Do you know what a Franken-cookie is? No, it’s not just for Halloween, although of course you can make some perfectly tailored to that occasion. Franken cookies are made by joining different cutters in unexpected compositions. I share today my first attempt with Easter season in mind. Credit must go for the one and only Marlyn, cookier-extraordinaire from Canada (Montreal Confections). Her work is simply amazing. For a very detailed tutorial to make this little guy, click here. It starts at the 38 min mark. You will need rabbit cookie cutters + carrot shape cutter (mine was the one from this set).
FRANKEN BUNNY HONEY-LEMON COOKIE
(design my Marlyn, cookie recipe from Bewitching Kitchen)
1 cup butter (226g), cut in pieces, cold
zest of 1/2 lemon
1 tsp honey extract (Olive Nation)
1/2 tsp vanilla extract
420 g all-purpose flour
60 g cornstarch
1/2 tsp salt
1/4 tsp baking powder
Mix the flour, cornstarch, salt and baking powder and reserve.
Cream sugar, butter and lemon zest in the bowl of a Kitchen Aid for a couple of minutes until the sugar is incorporated well and does not feel gritty. Add the eggs, honey emulsion and vanilla extratc slowly and mix until incorporated, but don’t over-mix.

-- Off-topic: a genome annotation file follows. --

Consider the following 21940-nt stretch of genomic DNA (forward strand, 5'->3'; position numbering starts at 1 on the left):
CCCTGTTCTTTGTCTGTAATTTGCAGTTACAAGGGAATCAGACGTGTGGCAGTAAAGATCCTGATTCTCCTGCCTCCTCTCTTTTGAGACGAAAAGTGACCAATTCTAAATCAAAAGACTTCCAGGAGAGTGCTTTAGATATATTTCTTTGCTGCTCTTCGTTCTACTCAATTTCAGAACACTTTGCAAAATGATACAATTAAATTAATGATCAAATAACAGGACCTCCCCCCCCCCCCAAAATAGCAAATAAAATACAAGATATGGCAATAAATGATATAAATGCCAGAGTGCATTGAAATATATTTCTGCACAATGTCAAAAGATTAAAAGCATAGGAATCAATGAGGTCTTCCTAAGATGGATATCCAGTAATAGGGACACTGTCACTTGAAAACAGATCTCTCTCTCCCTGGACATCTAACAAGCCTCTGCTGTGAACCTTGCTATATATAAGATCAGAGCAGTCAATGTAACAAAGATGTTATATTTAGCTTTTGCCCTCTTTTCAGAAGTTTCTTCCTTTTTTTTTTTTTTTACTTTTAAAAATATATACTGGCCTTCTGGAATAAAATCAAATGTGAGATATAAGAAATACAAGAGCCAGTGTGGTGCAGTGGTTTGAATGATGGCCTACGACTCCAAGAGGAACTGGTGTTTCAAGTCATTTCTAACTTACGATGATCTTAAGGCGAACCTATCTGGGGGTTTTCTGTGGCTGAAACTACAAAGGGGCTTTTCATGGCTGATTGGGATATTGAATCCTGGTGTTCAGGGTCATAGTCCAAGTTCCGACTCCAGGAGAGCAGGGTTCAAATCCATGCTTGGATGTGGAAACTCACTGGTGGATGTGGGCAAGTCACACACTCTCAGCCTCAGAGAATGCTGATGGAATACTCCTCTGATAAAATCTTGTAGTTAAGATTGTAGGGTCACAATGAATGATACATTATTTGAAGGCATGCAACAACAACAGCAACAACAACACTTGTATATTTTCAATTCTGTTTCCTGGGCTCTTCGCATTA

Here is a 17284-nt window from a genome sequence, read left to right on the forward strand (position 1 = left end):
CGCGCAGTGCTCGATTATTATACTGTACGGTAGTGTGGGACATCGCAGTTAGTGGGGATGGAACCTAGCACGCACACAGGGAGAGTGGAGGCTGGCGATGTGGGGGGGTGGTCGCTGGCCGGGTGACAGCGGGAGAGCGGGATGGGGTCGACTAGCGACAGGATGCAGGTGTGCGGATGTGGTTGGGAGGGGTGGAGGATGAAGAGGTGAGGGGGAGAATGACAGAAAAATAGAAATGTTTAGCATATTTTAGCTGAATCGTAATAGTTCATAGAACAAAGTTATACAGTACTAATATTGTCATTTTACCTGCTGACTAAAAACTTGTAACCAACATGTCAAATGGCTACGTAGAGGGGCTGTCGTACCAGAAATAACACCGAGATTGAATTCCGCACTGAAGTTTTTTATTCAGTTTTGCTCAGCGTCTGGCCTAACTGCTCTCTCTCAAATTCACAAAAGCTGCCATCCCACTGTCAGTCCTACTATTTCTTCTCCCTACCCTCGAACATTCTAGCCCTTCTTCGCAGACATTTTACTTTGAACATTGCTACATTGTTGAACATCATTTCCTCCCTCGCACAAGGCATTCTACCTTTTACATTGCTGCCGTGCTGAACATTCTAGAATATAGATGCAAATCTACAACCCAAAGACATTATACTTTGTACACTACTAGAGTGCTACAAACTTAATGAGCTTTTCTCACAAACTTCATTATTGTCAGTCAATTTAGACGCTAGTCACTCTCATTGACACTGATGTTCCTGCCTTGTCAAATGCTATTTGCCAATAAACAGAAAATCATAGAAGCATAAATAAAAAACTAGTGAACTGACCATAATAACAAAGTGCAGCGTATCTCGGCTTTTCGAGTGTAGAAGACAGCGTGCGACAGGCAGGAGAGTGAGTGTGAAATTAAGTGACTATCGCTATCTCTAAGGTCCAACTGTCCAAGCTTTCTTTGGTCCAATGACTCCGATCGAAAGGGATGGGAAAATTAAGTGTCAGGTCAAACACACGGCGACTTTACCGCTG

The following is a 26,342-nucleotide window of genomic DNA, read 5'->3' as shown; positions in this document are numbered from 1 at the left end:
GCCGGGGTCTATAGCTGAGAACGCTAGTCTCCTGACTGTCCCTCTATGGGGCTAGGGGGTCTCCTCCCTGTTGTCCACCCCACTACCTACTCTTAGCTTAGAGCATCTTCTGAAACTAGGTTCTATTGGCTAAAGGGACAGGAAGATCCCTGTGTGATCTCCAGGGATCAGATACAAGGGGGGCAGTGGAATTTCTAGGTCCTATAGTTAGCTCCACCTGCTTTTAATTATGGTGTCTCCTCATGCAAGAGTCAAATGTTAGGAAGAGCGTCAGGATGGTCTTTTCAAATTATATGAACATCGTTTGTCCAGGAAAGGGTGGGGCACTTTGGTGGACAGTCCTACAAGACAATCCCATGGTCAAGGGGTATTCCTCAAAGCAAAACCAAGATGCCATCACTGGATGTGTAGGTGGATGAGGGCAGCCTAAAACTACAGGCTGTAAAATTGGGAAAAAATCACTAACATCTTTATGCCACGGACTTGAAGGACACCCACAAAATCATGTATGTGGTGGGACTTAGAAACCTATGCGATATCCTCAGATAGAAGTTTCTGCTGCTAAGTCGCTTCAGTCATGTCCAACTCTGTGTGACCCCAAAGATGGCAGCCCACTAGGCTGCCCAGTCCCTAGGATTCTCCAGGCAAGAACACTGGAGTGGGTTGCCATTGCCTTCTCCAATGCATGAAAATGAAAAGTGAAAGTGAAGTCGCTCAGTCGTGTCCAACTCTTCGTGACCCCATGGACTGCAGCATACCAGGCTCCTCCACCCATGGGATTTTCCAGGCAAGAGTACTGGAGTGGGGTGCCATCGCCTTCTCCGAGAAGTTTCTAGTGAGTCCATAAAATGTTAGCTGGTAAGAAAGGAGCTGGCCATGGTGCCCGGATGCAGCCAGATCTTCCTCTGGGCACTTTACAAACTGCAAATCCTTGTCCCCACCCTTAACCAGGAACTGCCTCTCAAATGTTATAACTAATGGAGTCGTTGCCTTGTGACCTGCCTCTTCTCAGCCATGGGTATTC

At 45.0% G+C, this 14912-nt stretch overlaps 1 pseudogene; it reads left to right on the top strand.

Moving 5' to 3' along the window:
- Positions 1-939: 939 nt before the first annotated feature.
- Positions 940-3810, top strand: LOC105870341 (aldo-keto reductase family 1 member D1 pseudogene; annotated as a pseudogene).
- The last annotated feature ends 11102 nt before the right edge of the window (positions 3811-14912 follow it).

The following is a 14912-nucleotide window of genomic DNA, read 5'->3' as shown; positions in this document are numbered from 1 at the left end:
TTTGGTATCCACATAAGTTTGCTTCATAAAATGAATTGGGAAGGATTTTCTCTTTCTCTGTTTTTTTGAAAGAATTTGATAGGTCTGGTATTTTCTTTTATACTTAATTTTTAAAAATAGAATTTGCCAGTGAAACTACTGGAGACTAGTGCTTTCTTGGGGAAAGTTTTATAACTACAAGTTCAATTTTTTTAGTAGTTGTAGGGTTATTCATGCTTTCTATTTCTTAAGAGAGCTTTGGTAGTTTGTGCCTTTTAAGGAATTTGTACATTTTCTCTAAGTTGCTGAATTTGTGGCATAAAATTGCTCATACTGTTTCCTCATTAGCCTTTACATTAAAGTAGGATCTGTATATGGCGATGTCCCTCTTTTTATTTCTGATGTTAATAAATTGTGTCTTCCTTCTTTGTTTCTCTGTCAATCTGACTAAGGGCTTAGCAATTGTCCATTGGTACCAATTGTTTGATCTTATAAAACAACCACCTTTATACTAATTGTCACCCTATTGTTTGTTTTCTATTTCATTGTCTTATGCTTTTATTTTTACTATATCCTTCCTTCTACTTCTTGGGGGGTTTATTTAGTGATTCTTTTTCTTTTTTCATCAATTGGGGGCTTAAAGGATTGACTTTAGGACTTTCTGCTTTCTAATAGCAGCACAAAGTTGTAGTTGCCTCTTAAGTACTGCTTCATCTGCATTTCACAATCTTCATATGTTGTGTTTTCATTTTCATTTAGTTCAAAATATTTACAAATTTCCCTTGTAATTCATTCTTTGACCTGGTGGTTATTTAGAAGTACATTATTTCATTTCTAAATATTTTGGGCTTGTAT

Add the flour mixture slowly, mixing in low-speed. If needed, add a little more flour, up to 1/4 cup. Once the dough comes together, stop, and form three discs. You should have three discs with about 330g each. Dough can be rolled out immediately or placed in the fridge to roll out later. It also freezes extremely well.
Cut in shapes, freeze the cut-outs for 10 minutes, then bake in a 350F oven for about 13 minutes. Ice and decorate as desired.
For my favorite Royal Icing recipe, visit Tanya’s blog with a click here.
to print the recipe, click here
Comments: This is my favorite cookie recipe for the time being. It is the same basic “neat edges” recipe I’ve been using for months, but the honey extract from Olive Nation truly takes this to a whole new level. I love it.